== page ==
Sanders supporters: "We feel the Bern in Springfield"
SPRINGFIELD – Thousands of supporters stood in line for several hours at Missouri State University Saturday awaiting Bernie Sanders.
Meet the crowd
Saturday’s crowd drew in people of all ages and backgrounds.
One grandmother said she attended the rally to introduce her granddaughter to the world of politics and felt Sanders was the perfect candidate to showcase.
Other families, including one four-year-old boy who said he's been waiting "all his life" to see Sanders, gathered to support Sanders and his advocacy for the American working class.
“The energy in there was incredible, it was really worth coming out,” Sanders' Supporter Christina McCarthy said. “It’s really amazing to hear a presidential candidate talk about things that really matter to me as a young voter.”
It is no secret Sanders is an attractive candidate for youth, but some are skeptical of whether or not this age demographic will actually go to the polls.
“Some kids my age don’t really seem to care about the direction our country is going,” 20-year-old Springfield Resident Austin Venhuizen said.
Sanders took the stage for his "A Future to Believe In" rally and said his campaign is about listening to all Americans, especially young adults.
"We can’t go forward as a nation unless we have the courage to look reality in the face and not sweep it under the carpet,” Sanders said.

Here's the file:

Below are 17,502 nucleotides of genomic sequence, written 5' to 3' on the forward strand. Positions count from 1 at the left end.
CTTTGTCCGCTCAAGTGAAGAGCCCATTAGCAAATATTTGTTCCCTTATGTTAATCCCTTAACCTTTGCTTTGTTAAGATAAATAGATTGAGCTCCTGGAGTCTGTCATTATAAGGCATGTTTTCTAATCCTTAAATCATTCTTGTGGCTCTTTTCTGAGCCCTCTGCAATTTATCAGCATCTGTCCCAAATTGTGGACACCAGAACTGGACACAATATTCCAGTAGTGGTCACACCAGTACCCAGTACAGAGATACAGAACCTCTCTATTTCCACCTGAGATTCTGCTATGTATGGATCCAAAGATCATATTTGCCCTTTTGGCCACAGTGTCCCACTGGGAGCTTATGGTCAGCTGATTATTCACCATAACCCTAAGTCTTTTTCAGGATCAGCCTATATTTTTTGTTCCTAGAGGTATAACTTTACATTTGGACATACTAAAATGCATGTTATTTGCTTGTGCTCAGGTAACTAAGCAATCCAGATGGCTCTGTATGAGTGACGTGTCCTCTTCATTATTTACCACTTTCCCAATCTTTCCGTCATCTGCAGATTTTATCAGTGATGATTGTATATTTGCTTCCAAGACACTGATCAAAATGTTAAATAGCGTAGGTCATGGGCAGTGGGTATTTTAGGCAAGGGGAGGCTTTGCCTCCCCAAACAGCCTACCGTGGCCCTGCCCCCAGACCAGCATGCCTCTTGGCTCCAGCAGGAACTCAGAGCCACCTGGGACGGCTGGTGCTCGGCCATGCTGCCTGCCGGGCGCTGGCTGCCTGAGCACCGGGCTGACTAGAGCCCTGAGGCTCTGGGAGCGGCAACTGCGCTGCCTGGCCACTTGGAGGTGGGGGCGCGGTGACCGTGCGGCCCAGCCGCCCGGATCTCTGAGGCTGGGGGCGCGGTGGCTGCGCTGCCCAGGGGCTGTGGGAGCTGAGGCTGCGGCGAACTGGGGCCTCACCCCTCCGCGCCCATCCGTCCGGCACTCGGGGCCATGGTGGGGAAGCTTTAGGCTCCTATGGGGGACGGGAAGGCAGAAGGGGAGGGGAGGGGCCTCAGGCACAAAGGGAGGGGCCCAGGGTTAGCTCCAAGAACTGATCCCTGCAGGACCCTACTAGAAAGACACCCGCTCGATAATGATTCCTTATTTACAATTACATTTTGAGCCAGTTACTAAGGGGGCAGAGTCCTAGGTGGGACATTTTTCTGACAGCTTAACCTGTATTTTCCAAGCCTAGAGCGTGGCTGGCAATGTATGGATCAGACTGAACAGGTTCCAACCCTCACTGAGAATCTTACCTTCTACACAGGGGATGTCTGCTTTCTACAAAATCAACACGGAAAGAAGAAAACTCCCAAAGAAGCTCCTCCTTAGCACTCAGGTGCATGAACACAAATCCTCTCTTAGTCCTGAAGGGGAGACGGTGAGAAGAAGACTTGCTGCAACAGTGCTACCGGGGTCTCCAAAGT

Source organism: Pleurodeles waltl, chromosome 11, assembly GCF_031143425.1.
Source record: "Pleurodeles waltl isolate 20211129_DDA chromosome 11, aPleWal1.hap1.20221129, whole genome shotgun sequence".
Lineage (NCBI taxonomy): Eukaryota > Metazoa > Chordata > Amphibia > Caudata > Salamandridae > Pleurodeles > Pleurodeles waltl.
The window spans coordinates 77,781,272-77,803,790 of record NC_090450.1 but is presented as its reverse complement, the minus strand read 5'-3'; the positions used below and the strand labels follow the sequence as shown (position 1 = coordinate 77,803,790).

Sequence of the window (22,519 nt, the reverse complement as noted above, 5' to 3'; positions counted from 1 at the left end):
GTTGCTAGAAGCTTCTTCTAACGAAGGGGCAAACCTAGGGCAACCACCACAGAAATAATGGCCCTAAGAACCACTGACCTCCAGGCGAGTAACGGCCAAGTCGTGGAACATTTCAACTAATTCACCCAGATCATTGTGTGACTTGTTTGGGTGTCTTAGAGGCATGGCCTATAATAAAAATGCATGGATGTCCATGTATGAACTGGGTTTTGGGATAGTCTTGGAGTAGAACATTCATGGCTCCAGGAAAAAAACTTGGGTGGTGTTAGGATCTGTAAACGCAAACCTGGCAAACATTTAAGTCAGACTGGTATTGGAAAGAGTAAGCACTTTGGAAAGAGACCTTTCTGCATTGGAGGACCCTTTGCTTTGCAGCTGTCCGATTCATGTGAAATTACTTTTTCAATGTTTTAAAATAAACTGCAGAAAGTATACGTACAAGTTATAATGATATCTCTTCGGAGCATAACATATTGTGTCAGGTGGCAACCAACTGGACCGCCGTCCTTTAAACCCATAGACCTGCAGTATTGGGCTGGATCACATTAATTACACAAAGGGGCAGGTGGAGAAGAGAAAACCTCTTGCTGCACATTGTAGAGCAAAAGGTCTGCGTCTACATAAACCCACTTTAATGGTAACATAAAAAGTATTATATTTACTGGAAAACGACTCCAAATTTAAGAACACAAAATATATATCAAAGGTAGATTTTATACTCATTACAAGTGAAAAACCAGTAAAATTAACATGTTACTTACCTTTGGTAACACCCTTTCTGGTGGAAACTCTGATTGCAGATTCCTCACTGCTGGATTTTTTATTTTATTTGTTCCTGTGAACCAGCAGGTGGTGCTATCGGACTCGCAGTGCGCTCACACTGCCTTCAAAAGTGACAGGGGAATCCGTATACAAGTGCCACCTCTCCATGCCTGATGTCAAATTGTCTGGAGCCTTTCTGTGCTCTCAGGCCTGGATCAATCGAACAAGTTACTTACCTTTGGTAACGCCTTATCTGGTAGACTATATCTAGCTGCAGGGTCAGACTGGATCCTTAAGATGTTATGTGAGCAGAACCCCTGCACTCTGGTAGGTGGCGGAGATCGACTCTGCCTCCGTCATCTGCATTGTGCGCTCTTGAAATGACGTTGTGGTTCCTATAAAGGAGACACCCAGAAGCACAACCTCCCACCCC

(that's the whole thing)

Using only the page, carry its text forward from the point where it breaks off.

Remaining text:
Sanders highlighted on a number of issues ranging from the need for an improved foreign trading policy to the American “rigged economy.”
Topics like raising the minimum wage and making free tuition for public colleges available to students were some discussion points that made the crowd go wild.
“People are working for slave wages in Missouri but what people really need is a working wage,” Sanders said.
Sanders even went after Missouri’s Walton family, saying they are the definition of oligarchy. He said the top one-tenth of the one percent almost owns as much wealth as the bottom 90 percent and the Walton's are a shining example of this corruption.
He also said Walmart doesn’t pay their employees enough money which results in workers relying on food stamps and other government assistance.
“And who pays for that?” Sanders said. The crowd responded with an abrupt: “We do.”
There was no rush to leave the arena, in fact fans staked out after the speech to cheer Sanders to his car.
“Everything he said about minorities and women and climate change was all very inspirational,” local resident Michaela Kershaw said.
Other supporters said they wish he would have addressed secondary education instead of just higher education.
Many Sanders critics call him Santa Claus because of his attempts to be the “nice guy” and give gifts to all, which leaves some concerned about funding and attainability.
Sanders said his ideas aren't that radical and that the world is changing so ideas should transform along with it.
“You can run a winning national campaign without being dependent on corporate America,” he said.
Sanders said he hopes to win Missouri’s primary election on Tuesday.